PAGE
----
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The Need for an Actus Reus

Proctor v. State [176 P. 771; 1918 OK] (pp. 107)

• Summary: Proctor was convicted of "keeping a place, to wit, a two-story building, with
the intent and for the purpose of unlawfully selling, bartering, and giving away spirituous,
vinous, fermented and malt liquors," in accordance with Oklahoma statute. Proctor
demurred on the ground that there is no criminal offense. This court found that the
statute was unconstitutional, and that there was not a crime. The "keeping of a place" is
a lawful act, and just because it is coupled with the intent to commit a crime, does not
make it a crime. A guilty intention is not punishable, because for one, it is practically
impossible to prove, and also because people still have a choice, even though they have
the thought to do something, to abstain from committing a crime. So until the guilty
intention manifests into an actual unlawful act, there is no crime.

• Notes:
o The court said that the prosecutor here failed to charge Proctor with an "overt act"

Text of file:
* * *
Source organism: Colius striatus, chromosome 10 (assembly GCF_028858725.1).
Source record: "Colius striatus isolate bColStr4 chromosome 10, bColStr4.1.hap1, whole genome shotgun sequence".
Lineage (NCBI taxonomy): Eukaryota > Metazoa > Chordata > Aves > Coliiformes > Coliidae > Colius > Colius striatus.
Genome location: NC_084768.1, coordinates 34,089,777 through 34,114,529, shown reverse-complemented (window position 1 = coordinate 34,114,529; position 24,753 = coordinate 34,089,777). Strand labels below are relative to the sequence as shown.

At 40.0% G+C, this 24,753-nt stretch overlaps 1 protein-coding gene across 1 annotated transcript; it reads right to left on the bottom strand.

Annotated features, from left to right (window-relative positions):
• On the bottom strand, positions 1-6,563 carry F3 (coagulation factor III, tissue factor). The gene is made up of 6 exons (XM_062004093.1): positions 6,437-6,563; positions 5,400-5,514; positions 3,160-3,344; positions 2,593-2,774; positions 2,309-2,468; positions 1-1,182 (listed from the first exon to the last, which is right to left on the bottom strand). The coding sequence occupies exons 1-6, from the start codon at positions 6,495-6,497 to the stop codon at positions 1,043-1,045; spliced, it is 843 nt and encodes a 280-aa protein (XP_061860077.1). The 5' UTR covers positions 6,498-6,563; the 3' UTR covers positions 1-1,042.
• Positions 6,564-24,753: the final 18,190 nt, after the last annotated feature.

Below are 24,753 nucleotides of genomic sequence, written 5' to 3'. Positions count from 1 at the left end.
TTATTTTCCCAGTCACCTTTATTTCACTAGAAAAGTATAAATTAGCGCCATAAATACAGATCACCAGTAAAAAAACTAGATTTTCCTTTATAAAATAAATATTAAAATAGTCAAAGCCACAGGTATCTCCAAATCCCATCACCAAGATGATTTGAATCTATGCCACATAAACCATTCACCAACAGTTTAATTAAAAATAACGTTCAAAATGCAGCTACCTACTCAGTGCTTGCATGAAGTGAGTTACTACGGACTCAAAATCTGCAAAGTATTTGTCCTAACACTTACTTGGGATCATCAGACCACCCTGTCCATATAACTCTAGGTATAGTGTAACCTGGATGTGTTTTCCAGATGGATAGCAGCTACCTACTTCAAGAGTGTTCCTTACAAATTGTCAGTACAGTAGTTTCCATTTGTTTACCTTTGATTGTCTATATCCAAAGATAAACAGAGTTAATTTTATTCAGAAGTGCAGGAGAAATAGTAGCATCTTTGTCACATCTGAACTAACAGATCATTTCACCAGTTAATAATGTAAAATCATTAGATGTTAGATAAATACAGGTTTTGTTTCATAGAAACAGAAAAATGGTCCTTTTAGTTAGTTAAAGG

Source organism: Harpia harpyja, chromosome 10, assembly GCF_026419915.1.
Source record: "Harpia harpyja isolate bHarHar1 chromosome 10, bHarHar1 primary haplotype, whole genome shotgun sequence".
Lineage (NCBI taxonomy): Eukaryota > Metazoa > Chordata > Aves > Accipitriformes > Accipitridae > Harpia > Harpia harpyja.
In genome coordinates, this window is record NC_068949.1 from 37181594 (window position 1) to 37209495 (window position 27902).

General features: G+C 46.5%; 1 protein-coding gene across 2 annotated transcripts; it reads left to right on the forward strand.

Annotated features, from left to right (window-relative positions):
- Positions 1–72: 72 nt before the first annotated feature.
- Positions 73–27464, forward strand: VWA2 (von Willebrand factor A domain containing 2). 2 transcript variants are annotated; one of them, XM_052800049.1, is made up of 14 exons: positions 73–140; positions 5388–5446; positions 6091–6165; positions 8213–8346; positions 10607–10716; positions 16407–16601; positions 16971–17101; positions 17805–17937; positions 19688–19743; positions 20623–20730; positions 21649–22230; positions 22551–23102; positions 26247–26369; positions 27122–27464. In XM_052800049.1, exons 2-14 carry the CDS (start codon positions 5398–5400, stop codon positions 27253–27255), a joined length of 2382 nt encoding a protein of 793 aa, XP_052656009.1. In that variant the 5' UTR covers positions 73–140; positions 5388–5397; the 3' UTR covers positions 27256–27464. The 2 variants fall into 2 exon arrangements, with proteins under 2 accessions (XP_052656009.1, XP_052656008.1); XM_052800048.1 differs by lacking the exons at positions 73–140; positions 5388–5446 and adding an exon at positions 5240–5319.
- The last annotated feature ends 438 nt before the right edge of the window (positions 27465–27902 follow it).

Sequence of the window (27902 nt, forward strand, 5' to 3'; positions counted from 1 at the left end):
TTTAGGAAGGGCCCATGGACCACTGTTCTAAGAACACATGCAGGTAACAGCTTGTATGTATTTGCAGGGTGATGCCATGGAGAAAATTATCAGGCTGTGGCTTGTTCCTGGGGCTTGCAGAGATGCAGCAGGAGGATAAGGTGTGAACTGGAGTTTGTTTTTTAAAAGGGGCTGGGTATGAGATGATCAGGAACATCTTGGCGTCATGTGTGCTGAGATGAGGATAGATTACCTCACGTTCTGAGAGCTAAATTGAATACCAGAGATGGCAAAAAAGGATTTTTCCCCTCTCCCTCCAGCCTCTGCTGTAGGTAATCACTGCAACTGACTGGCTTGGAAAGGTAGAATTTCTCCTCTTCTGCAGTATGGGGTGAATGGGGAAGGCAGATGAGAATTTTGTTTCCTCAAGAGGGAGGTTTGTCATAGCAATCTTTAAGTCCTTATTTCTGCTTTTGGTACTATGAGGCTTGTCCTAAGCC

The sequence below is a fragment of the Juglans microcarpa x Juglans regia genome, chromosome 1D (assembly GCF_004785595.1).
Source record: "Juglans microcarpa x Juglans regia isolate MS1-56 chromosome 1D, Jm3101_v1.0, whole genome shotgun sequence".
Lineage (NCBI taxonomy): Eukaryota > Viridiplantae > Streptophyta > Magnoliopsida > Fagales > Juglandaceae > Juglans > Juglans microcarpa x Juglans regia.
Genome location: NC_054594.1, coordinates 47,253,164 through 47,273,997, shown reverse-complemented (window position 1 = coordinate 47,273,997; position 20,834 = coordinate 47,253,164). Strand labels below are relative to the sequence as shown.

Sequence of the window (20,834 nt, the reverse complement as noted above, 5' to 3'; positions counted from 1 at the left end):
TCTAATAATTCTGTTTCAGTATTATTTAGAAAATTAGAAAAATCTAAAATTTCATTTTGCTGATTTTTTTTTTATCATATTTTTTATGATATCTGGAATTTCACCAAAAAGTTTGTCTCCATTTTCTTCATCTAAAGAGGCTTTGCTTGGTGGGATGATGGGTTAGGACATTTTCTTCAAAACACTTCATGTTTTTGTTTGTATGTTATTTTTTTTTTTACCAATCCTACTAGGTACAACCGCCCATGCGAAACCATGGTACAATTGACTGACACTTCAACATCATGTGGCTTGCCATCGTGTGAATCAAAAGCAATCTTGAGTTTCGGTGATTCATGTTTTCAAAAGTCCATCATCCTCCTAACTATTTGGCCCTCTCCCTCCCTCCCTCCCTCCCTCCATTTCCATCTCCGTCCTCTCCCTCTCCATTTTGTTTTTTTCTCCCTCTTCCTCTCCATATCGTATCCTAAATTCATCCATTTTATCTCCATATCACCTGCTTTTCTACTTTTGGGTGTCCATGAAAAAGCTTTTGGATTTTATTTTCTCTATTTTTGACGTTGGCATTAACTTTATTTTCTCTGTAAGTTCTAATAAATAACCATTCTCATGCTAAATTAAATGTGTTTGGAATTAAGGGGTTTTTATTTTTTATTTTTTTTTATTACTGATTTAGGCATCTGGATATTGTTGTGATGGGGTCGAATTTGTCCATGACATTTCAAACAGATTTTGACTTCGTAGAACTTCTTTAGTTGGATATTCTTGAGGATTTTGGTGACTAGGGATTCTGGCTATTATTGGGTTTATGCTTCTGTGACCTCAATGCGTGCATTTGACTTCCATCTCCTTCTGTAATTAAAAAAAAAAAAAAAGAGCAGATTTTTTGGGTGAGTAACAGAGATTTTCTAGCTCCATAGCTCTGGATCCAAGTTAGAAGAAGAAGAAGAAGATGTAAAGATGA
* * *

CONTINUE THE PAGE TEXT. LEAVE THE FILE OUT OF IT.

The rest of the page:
in connection with the alleged culpable intent. An "overt act" is an act that can
clearly be proven by evidence - something physically done, that could have been
seen, etc.
 The Proctor court doesn’t care that the conduct caused no harm,
specifically because it was explicitly condemned by the statute. The only
point they cared about here was the constitutionality of the statute.
o What is the purpose of the act requirement? Why would we want to not punish
people merely for their thoughts?
 Hard to prove. We would start looking at all conduct and other
circumstances to determine intent. We may start thinking that because a
person is more prone to commit a crime, the intent (their thoughts) would
be unlawful. But by doing this, we are taking away the right of a person to
make choices. Even though there is a thought, people can abstain, and
make the choice to do the right thing.

o Class Notes
o Elements of the crime:
 Actus Reus - keeping a building
 Mens rea - the intent to unlawful sell liquor
o The problem in Proctor is that there is no rational basis of associating the act with
the intent.
 Needs to be some act that there is a reasonable association with something
legislature is worried about.
 For example, if Proctor had liquor in his possession, then the relationship
of intending to distribute the alcohol would be much closer, and would be